Waypoint Advance (Normal default) when Range (RNG) = Normal Range (NR) and XTE=0 or near 0

Waypoint Advance (Normal default) when Range (RNG) is 10% > Normal Range (NR) and XTE >0

Option: Check Advance route waypoint on arrival only. With this activated., OpenCPN only advances the route to the next waypoint, if condition 1 above is true (NR<Arrival Radius). Condition 2 is ignored.

Advance route waypoint on Arrival only (is checked) when Range (RNG) = Normal Range (NR) and XTE=0 or close

Advance route waypoint on Arrival only (is checked) when Range (RNG) is 10% > Normal Range (NR) and XTE>0
[Editor's Note: Diagram needs correction. Boat B location Normal Range should be shown at the arrival radius with boat staring turn.]

Advance Waypoint upon arrival only (option) is useful when sailing and you can't lay the next mark and are forced to tack to reach it. It allows a ship to move away from waypoint without automatically advancing to next waypoint.
Note: Waypoint Advance (normal default) is dependent on NR < Arrival Radius OR RNG increasing more than 2 seconds, so what this option does is overide that second condition.

Advance Waypoint upon arrival only (option) ensures that the next current waypoint remains active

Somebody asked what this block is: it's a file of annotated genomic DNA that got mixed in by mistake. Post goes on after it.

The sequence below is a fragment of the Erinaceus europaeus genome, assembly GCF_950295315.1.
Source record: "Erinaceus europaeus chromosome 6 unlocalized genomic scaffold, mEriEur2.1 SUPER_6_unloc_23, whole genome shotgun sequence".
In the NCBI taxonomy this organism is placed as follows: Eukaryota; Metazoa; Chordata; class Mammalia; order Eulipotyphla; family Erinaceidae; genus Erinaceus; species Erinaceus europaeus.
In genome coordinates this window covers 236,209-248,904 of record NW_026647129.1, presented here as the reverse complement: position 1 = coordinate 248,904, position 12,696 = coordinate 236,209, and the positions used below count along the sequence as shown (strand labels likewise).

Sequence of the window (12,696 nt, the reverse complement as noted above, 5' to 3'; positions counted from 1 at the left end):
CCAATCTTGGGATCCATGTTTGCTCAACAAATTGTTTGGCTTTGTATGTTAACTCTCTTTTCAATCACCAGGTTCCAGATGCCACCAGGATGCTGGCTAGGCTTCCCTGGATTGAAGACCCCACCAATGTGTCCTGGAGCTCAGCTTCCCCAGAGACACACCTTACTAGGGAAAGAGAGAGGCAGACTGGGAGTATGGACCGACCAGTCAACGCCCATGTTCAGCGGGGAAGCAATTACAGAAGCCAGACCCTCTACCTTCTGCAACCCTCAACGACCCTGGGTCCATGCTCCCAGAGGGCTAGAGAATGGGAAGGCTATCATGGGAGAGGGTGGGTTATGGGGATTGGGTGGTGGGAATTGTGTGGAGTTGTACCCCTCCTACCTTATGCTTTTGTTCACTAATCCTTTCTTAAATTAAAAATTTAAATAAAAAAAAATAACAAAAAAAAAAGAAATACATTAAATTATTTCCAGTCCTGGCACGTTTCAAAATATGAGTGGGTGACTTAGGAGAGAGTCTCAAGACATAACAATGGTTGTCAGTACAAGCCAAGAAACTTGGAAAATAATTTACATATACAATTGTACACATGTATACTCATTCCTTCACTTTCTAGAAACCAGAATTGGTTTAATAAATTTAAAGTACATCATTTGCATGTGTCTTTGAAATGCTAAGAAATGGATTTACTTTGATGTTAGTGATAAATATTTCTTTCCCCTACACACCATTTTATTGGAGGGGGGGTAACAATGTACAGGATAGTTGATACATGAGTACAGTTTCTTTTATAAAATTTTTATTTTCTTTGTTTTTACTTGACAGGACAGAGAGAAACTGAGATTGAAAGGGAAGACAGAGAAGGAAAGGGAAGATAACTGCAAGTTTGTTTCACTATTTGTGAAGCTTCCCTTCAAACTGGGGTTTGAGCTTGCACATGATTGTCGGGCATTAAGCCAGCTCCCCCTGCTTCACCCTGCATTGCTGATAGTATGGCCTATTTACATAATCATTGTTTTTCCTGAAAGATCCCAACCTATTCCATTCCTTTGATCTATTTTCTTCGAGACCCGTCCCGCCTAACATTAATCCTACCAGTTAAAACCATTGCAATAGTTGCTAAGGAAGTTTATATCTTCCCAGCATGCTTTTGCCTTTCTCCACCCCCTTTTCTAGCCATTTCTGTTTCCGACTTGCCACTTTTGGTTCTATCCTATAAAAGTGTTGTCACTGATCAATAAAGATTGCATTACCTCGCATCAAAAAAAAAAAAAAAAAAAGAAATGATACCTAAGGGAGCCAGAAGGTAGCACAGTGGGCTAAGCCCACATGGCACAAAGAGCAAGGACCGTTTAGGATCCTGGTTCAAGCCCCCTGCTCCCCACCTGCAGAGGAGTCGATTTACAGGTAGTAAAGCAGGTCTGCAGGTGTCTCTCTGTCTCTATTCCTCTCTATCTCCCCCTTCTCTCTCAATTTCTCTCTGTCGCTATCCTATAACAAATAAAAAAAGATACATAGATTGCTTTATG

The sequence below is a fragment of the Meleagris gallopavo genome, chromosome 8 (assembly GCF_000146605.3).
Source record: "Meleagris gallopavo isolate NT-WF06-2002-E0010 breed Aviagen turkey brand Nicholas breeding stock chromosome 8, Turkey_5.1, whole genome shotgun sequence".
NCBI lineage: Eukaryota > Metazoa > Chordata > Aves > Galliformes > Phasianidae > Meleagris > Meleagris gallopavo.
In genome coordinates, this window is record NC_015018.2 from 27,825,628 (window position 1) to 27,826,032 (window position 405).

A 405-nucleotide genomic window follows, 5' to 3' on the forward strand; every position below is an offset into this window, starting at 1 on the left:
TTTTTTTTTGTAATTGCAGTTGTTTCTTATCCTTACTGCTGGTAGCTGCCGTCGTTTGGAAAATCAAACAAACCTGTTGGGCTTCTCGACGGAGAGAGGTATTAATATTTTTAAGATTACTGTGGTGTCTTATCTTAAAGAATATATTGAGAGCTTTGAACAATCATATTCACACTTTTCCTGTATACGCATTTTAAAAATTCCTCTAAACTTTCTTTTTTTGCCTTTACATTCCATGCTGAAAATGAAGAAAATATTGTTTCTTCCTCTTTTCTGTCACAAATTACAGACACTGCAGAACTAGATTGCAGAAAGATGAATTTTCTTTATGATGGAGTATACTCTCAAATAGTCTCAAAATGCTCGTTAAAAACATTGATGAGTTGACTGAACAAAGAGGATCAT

1. NR<Arrival Radius is reached OR
2. A line just inside of the Arrival Radius which is also "normal" or perpendicular to the marked route is reached. In this case there is a cross track error.

On the other hand...
Waypoint Advance (normal default) helps you if you really want to cut a corner by a large distance, in such a way that the "normal range" will never be less than (Arrival radius). The second condition, RNG increases for > 2 seconds, will automatically advance the route to the next waypoint in this case.

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Chart Status Bar

At the bottom of the display, is the Status Bar, activated from "Options->User Interface->Show Status Bar".
Just above the Status Bar is the 'Chart Selection Bar'. CTRL +B toggles this bar on/off.
It shows all the available chart for the present view, represented by one colored segment for each chart. The order between the segments represents the scale of the charts. Largest scale to the left, smallest to the right. If CM93 is available, it is always furthest to the right.
The segmented color bars in the Status Bar represent:

  • Blue for Raster
  • Green For ENC's
  • Brown/Yellow for CM93 charts